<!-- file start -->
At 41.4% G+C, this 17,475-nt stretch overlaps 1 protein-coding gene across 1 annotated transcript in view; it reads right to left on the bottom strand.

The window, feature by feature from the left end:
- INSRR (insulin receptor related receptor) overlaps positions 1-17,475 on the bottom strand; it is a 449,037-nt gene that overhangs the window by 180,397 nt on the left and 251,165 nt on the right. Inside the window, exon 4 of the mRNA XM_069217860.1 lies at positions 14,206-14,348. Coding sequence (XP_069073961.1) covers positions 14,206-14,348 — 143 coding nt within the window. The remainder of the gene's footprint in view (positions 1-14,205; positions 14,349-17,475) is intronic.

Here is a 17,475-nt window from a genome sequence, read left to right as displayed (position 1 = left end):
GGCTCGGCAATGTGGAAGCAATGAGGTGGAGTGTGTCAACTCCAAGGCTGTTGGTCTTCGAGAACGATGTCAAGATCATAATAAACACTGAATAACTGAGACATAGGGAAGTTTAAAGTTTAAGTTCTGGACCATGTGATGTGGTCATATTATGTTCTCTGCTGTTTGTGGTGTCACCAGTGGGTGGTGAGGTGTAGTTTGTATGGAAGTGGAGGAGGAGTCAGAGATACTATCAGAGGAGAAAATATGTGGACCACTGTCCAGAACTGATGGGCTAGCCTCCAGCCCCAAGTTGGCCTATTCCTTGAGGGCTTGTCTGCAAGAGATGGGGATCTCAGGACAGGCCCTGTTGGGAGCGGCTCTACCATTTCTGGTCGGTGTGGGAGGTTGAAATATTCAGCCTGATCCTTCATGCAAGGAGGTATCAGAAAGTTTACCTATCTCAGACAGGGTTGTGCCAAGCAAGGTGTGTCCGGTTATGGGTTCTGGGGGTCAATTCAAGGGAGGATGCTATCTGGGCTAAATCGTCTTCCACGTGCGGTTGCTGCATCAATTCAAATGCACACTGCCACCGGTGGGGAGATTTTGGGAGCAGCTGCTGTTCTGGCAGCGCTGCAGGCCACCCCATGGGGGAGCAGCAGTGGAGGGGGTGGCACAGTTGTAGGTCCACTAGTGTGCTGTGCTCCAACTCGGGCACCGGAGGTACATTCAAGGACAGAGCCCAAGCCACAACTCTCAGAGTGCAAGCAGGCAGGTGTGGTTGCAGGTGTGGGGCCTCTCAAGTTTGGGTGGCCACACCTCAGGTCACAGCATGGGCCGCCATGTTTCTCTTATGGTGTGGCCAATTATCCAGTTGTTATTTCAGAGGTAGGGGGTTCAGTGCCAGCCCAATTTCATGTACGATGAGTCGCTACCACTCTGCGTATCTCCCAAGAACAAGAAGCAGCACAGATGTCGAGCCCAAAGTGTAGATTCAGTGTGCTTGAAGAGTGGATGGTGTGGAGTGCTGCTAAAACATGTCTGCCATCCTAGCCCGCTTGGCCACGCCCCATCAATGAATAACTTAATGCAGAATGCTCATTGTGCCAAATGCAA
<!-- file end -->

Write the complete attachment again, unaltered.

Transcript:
At 41.4% G+C, this 17,475-nt stretch overlaps 1 protein-coding gene across 1 annotated transcript in view; it reads right to left on the bottom strand.

The window, feature by feature from the left end:
- INSRR (insulin receptor related receptor) overlaps positions 1-17,475 on the bottom strand; it is a 449,037-nt gene that overhangs the window by 180,397 nt on the left and 251,165 nt on the right. Inside the window, exon 4 of the mRNA XM_069217860.1 lies at positions 14,206-14,348. Coding sequence (XP_069073961.1) covers positions 14,206-14,348 — 143 coding nt within the window. The remainder of the gene's footprint in view (positions 1-14,205; positions 14,349-17,475) is intronic.

Here is a 17,475-nt window from a genome sequence, read left to right as displayed (position 1 = left end):
GGCTCGGCAATGTGGAAGCAATGAGGTGGAGTGTGTCAACTCCAAGGCTGTTGGTCTTCGAGAACGATGTCAAGATCATAATAAACACTGAATAACTGAGACATAGGGAAGTTTAAAGTTTAAGTTCTGGACCATGTGATGTGGTCATATTATGTTCTCTGCTGTTTGTGGTGTCACCAGTGGGTGGTGAGGTGTAGTTTGTATGGAAGTGGAGGAGGAGTCAGAGATACTATCAGAGGAGAAAATATGTGGACCACTGTCCAGAACTGATGGGCTAGCCTCCAGCCCCAAGTTGGCCTATTCCTTGAGGGCTTGTCTGCAAGAGATGGGGATCTCAGGACAGGCCCTGTTGGGAGCGGCTCTACCATTTCTGGTCGGTGTGGGAGGTTGAAATATTCAGCCTGATCCTTCATGCAAGGAGGTATCAGAAAGTTTACCTATCTCAGACAGGGTTGTGCCAAGCAAGGTGTGTCCGGTTATGGGTTCTGGGGGTCAATTCAAGGGAGGATGCTATCTGGGCTAAATCGTCTTCCACGTGCGGTTGCTGCATCAATTCAAATGCACACTGCCACCGGTGGGGAGATTTTGGGAGCAGCTGCTGTTCTGGCAGCGCTGCAGGCCACCCCATGGGGGAGCAGCAGTGGAGGGGGTGGCACAGTTGTAGGTCCACTAGTGTGCTGTGCTCCAACTCGGGCACCGGAGGTACATTCAAGGACAGAGCCCAAGCCACAACTCTCAGAGTGCAAGCAGGCAGGTGTGGTTGCAGGTGTGGGGCCTCTCAAGTTTGGGTGGCCACACCTCAGGTCACAGCATGGGCCGCCATGTTTCTCTTATGGTGTGGCCAATTATCCAGTTGTTATTTCAGAGGTAGGGGGTTCAGTGCCAGCCCAATTTCATGTACGATGAGTCGCTACCACTCTGCGTATCTCCCAAGAACAAGAAGCAGCACAGATGTCGAGCCCAAAGTGTAGATTCAGTGTGCTTGAAGAGTGGATGGTGTGGAGTGCTGCTAAAACATGTCTGCCATCCTAGCCCGCTTGGCCACGCCCCATCAATGAATAACTTAATGCAGAATGCTCATTGTGCCAAATGCAA